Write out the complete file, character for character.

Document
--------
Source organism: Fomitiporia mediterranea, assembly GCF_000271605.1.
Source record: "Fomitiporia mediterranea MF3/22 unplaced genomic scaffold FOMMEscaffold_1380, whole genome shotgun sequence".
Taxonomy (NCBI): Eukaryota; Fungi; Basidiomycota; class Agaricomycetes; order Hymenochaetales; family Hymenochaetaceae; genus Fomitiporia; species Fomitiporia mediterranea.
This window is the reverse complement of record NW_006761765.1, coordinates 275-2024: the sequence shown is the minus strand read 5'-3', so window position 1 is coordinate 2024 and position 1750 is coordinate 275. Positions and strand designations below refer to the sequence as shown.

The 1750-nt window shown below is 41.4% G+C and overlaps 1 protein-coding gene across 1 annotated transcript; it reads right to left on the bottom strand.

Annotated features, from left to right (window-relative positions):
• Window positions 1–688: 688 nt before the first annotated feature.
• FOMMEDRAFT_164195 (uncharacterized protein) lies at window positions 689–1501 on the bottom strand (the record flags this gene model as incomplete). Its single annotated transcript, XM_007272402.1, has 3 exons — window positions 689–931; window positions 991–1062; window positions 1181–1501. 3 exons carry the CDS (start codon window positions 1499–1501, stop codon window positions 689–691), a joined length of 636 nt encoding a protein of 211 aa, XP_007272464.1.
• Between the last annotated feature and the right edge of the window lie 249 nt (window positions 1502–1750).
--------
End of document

Source organism: Fomitiporia mediterranea, assembly GCF_000271605.1.
Source record: "Fomitiporia mediterranea MF3/22 unplaced genomic scaffold FOMMEscaffold_1380, whole genome shotgun sequence".
Taxonomy (NCBI): Eukaryota; Fungi; Basidiomycota; class Agaricomycetes; order Hymenochaetales; family Hymenochaetaceae; genus Fomitiporia; species Fomitiporia mediterranea.
This window is the reverse complement of record NW_006761765.1, coordinates 275-2024: the sequence shown is the minus strand read 5'-3', so window position 1 is coordinate 2024 and position 1750 is coordinate 275. Positions and strand designations below refer to the sequence as shown.

The 1750-nt window shown below is 41.4% G+C and overlaps 1 protein-coding gene across 1 annotated transcript; it reads right to left on the bottom strand.

Annotated features, from left to right (window-relative positions):
• Window positions 1–688: 688 nt before the first annotated feature.
• FOMMEDRAFT_164195 (uncharacterized protein) lies at window positions 689–1501 on the bottom strand (the record flags this gene model as incomplete). Its single annotated transcript, XM_007272402.1, has 3 exons — window positions 689–931; window positions 991–1062; window positions 1181–1501. 3 exons carry the CDS (start codon window positions 1499–1501, stop codon window positions 689–691), a joined length of 636 nt encoding a protein of 211 aa, XP_007272464.1.
• Between the last annotated feature and the right edge of the window lie 249 nt (window positions 1502–1750).